My students know that one of the things I'm picky about is using verb tenses correctly. And, for my German students at least, the pasts seem to be among the most difficult things to master in English, because the grammar seems similar to German, but is different. Look at these two sentences:
The both mean that my breakfast is sometime in the past, but do they mean the same thing? Nope. Today we're going to review the two time forms, and then take a quick pop quiz. (A pop quiz is a short test given without a warning or announcement.)
Click Here for Step-by-Step Rules, Stories and Exercises to Practice All English Tenses
If you want more information on the pasts, see the worksheet "The Pasts (Part One)" or try some of these other resources:
The simple past is probably the first form of the past that you learned when you learned English:
It's the "-ed past," formed by adding -ed to a regular verb. (You have to memorize the simple past forms of the irregular verbs, I don't know any tricks.)
You use the simple past with finished times. A finished time is any time that is over. Yesterday is over, so is last week and last Christmas. 1997 is also over. So, if you want to talk about these, you use the simple past:
If you want, now is a good time to brainstorm some times in the past and to form sentences using them. Remember to use the simple past!
The present perfect is what you might call the "have past." It's the form of the past formed by using the helping verb "to have" and the past participle of the main verb you want to use.
You use the present perfect with unfinished times. This is the simplest contrast between the two time forms:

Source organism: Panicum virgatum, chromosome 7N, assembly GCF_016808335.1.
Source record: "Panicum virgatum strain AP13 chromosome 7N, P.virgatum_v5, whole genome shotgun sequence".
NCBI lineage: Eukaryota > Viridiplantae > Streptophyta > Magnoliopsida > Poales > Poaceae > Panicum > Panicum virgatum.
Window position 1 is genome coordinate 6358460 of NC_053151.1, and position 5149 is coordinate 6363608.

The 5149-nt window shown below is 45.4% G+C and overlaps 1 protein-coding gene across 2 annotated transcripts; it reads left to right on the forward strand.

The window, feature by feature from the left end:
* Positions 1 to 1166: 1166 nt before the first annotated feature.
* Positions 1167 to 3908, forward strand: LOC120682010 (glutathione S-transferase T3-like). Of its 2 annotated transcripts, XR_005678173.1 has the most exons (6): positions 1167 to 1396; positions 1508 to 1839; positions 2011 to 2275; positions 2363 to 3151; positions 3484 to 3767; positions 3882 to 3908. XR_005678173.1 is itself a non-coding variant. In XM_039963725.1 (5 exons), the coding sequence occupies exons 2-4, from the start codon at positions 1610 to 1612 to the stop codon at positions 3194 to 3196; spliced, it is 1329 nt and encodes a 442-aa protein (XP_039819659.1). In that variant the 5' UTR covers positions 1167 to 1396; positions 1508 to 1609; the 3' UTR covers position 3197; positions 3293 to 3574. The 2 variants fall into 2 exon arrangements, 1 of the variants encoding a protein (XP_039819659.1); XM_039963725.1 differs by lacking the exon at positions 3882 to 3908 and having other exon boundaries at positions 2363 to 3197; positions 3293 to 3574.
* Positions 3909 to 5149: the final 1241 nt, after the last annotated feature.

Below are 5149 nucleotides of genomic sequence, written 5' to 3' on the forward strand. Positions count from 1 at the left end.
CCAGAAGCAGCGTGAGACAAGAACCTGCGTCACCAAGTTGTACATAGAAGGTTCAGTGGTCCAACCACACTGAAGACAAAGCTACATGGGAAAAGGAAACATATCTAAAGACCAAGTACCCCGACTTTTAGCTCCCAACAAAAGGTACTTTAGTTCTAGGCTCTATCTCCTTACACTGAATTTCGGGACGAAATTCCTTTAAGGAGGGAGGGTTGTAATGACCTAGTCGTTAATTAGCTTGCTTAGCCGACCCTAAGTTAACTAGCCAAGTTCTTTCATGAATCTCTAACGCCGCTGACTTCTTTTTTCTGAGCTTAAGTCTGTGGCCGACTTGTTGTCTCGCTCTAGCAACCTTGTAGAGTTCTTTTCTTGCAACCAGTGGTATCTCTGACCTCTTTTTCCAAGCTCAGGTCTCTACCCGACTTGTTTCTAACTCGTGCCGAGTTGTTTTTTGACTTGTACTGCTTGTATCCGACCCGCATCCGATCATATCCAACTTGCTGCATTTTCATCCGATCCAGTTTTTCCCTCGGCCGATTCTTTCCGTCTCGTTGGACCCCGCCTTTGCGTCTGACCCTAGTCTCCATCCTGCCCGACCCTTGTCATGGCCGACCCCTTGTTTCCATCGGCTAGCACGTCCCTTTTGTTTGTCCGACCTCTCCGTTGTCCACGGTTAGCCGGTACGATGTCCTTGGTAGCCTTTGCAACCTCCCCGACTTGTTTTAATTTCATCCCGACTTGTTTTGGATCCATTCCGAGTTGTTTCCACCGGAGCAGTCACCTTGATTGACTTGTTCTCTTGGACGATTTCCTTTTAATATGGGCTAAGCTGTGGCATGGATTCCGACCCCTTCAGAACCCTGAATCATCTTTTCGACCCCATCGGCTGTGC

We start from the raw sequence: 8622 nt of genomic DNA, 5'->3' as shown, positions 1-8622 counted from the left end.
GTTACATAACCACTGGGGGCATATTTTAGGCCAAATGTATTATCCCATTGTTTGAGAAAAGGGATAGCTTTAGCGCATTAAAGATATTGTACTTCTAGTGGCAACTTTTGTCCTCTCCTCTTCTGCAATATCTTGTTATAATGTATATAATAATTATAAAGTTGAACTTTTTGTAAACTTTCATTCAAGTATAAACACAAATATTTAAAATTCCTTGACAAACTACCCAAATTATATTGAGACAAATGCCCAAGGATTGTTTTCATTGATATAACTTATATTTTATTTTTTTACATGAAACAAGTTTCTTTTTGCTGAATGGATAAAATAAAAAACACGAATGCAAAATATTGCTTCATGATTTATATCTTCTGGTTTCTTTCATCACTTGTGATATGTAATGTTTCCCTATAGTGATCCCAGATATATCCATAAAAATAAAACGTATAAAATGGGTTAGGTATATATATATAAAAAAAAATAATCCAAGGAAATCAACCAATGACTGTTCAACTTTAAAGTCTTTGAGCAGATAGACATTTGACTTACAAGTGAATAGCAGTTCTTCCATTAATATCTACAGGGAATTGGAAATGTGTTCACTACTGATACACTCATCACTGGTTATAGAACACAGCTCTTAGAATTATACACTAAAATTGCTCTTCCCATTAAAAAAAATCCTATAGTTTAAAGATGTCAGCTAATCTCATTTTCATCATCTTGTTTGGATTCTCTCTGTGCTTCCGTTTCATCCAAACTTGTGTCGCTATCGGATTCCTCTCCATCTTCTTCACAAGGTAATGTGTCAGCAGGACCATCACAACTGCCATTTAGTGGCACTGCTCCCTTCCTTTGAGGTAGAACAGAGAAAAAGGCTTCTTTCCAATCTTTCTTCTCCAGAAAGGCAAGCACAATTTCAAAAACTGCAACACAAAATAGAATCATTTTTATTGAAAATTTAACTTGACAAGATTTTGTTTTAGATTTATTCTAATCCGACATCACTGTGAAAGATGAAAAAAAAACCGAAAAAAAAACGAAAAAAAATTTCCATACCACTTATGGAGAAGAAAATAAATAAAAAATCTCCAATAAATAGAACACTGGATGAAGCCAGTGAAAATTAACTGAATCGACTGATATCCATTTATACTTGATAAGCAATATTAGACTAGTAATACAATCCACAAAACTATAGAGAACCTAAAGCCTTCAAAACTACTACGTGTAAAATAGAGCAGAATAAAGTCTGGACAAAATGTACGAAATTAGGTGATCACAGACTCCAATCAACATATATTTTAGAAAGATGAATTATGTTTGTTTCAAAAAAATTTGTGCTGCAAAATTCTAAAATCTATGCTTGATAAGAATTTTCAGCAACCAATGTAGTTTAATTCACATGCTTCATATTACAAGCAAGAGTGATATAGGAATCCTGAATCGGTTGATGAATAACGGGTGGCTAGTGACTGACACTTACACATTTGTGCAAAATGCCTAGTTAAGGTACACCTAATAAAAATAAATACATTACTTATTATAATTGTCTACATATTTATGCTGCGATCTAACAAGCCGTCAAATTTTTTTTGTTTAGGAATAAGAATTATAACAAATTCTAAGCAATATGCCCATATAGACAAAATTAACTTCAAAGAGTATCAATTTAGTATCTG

when something has happened in the past, but in a time that is "unfinished" you use the present perfect. Some examples of times that are not finished are "this year," "so far today" and "since I graduated from college."
If you talk about what you've done at your job – and you still have the job – you want to use the present perfect, since the job isn't finished.
The hardest thing to learn is to know when to use the different forms of the verbs when you don't name a time at all. How do you know if you're talking about unfinished time or finished time when you're not saying a time? It's difficult to explain.
The first rule I can suggest is this:
in American English, it's almost never wrong to use the simple past. If you're not sure, it's always okay to use the simple past. But using the present perfect correctly will make your English sound more polished, more "intelligent," if you will. And so, here's some advice:
Does it seem like a lot? It is, but it's something you can learn with practice. Try the quiz to see how well you've learned (and internalized) the grammar.
Return from The "Pasts" in a Pop Quiz: Present Perfect and Simple Past to Bite Sized English